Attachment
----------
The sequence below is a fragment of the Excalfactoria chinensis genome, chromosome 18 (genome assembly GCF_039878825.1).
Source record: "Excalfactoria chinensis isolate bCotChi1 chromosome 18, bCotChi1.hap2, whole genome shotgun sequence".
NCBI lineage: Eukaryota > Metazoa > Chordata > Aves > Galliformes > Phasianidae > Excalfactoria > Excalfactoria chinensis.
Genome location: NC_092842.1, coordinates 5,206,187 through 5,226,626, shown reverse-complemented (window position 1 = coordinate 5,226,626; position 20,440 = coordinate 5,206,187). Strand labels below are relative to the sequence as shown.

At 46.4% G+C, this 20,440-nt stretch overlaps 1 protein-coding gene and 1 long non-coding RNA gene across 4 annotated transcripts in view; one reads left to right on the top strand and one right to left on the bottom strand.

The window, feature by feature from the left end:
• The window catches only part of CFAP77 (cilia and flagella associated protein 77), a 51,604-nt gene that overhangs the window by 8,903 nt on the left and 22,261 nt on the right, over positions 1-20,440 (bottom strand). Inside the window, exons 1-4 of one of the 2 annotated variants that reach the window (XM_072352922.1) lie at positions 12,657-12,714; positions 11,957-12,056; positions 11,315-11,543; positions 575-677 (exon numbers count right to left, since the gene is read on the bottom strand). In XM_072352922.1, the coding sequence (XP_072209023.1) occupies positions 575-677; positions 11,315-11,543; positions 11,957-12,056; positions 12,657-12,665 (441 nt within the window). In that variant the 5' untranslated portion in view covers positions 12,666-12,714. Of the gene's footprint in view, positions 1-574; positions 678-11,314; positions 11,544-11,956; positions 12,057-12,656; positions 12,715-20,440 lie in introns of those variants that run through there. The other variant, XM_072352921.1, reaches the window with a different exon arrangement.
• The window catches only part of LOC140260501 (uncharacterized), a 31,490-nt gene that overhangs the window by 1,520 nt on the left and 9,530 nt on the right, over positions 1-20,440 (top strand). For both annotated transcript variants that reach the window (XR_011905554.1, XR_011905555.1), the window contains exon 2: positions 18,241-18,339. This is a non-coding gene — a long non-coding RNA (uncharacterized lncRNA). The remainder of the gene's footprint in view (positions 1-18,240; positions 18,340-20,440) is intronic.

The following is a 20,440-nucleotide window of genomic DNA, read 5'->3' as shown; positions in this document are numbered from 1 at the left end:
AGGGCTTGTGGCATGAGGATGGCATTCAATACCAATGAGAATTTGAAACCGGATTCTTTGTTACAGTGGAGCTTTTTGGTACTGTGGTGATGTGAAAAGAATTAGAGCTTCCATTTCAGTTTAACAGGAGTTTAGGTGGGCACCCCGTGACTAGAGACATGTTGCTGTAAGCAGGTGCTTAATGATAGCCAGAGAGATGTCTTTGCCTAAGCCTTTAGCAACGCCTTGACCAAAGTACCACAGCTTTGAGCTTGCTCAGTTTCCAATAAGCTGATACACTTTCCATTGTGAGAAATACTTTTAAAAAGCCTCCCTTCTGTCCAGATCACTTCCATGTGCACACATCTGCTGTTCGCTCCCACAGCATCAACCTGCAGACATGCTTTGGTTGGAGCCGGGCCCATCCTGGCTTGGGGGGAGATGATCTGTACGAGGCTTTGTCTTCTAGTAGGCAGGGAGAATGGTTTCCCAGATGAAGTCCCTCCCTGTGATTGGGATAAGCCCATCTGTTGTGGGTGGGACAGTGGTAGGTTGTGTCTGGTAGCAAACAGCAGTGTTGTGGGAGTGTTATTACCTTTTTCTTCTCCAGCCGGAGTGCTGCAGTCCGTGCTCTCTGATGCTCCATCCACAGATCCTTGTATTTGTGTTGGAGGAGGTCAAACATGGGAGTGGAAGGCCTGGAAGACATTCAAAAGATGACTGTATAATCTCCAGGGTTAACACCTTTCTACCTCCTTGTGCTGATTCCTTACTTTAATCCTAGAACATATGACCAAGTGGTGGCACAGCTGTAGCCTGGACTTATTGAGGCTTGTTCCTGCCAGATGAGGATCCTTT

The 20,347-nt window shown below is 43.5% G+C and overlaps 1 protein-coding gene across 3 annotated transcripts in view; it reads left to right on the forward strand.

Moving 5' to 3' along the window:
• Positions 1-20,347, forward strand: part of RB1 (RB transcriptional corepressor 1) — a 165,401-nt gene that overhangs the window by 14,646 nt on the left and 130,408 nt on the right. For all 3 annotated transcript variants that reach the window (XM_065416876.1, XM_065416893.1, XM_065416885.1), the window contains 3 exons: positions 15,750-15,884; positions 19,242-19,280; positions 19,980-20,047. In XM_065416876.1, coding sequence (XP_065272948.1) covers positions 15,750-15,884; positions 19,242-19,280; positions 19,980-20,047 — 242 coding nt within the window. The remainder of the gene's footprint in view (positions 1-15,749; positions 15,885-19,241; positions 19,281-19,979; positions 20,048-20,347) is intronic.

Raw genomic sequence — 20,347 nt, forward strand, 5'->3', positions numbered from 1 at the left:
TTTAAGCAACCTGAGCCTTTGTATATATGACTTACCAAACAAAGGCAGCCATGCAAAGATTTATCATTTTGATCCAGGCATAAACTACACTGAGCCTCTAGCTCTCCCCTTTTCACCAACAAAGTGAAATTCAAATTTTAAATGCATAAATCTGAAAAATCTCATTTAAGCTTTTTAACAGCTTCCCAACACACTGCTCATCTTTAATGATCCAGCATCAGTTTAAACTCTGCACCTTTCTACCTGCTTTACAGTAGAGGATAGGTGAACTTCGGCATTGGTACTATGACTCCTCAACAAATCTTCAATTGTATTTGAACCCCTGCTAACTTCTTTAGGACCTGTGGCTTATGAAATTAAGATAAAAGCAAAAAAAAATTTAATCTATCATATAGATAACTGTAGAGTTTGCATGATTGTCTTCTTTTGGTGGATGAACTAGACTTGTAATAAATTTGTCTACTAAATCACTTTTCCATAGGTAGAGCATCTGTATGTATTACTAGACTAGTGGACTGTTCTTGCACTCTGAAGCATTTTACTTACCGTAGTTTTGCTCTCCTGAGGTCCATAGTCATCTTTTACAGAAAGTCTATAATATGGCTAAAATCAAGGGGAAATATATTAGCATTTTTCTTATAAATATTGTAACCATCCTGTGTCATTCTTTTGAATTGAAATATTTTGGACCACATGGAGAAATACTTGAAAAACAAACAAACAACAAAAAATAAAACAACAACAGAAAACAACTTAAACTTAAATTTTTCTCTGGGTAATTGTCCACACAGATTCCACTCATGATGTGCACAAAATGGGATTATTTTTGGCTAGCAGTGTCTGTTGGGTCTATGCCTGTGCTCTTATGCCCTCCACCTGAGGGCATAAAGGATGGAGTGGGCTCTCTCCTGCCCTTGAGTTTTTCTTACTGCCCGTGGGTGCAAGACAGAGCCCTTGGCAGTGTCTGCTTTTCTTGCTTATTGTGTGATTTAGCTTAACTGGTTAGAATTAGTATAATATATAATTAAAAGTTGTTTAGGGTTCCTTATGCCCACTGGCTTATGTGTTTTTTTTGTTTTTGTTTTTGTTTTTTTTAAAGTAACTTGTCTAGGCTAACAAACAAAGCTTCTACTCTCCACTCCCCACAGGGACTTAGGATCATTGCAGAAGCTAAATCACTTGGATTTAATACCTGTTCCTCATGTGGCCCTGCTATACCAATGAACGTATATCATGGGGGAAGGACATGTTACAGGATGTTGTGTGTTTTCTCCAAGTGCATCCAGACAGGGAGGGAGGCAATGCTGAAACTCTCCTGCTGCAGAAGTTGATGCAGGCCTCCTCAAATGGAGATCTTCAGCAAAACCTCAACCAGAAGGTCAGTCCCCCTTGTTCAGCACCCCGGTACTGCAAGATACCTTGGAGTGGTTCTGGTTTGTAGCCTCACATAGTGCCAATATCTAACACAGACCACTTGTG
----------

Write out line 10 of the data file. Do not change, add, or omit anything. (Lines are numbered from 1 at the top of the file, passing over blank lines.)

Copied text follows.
AGGGCTTGTGGCATGAGGATGGCATTCAATACCAATGAGAATTTGAAACCGGATTCTTTGTTACAGTGGAGCTTTTTGGTACTGTGGTGATGTGAAAAGAATTAGAGCTTCCATTTCAGTTTAACAGGAGTTTAGGTGGGCACCCCGTGACTAGAGACATGTTGCTGTAAGCAGGTGCTTAATGATAGCCAGAGAGATGTCTTTGCCTAAGCCTTTAGCAACGCCTTGACCAAAGTACCACAGCTTTGAGCTTGCTCAGTTTCCAATAAGCTGATACACTTTCCATTGTGAGAAATACTTTTAAAAAGCCTCCCTTCTGTCCAGATCACTTCCATGTGCACACATCTGCTGTTCGCTCCCACAGCATCAACCTGCAGACATGCTTTGGTTGGAGCCGGGCCCATCCTGGCTTGGGGGGAGATGATCTGTACGAGGCTTTGTCTTCTAGTAGGCAGGGAGAATGGTTTCCCAGATGAAGTCCCTCCCTGTGATTGGGATAAGCCCATCTGTTGTGGGTGGGACAGTGGTAGGTTGTGTCTGGTAGCAAACAGCAGTGTTGTGGGAGTGTTATTACCTTTTTCTTCTCCAGCCGGAGTGCTGCAGTCCGTGCTCTCTGATGCTCCATCCACAGATCCTTGTATTTGTGTTGGAGGAGGTCAAACATGGGAGTGGAAGGCCTGGAAGACATTCAAAAGATGACTGTATAATCTCCAGGGTTAACACCTTTCTACCTCCTTGTGCTGATTCCTTACTTTAATCCTAGAACATATGACCAAGTGGTGGCACAGCTGTAGCCTGGACTTATTGAGGCTTGTTCCTGCCAGATGAGGATCCTTT